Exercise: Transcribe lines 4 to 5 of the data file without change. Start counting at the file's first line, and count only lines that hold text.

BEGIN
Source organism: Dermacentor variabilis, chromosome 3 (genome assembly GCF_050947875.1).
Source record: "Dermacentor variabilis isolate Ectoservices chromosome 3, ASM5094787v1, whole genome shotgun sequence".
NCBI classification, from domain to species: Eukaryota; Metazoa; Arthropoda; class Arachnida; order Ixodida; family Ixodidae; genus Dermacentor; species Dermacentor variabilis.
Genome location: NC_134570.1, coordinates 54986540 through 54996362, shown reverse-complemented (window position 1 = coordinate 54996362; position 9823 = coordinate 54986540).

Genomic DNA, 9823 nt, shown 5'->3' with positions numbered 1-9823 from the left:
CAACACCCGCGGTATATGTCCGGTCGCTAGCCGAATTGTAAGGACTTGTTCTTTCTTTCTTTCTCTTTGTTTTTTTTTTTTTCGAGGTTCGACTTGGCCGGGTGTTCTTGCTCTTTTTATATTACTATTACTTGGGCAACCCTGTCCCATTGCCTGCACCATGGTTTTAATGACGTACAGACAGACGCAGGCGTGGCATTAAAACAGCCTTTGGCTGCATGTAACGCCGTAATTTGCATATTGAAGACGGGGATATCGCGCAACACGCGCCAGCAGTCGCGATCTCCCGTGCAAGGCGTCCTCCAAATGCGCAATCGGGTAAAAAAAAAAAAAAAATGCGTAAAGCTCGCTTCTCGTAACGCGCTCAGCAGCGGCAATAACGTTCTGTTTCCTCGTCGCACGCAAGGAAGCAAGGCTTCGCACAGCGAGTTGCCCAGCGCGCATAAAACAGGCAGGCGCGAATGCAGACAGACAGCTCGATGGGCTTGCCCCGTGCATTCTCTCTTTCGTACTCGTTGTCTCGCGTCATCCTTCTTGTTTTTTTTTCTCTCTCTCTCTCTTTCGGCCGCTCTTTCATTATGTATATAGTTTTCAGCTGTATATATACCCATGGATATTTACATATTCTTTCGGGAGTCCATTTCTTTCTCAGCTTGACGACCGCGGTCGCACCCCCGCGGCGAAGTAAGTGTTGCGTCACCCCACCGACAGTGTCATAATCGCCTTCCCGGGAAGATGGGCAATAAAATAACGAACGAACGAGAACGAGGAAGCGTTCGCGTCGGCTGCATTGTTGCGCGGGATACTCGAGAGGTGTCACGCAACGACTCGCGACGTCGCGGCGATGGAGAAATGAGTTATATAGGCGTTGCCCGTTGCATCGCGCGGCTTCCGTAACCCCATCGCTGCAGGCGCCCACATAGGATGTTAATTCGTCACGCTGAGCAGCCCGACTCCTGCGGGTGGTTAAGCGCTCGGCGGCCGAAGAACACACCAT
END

Genome location: NC_134570.1, coordinates 54986540 through 54996362, shown reverse-complemented (window position 1 = coordinate 54996362; position 9823 = coordinate 54986540).

Genomic DNA, 9823 nt, shown 5'->3' with positions numbered 1-9823 from the left: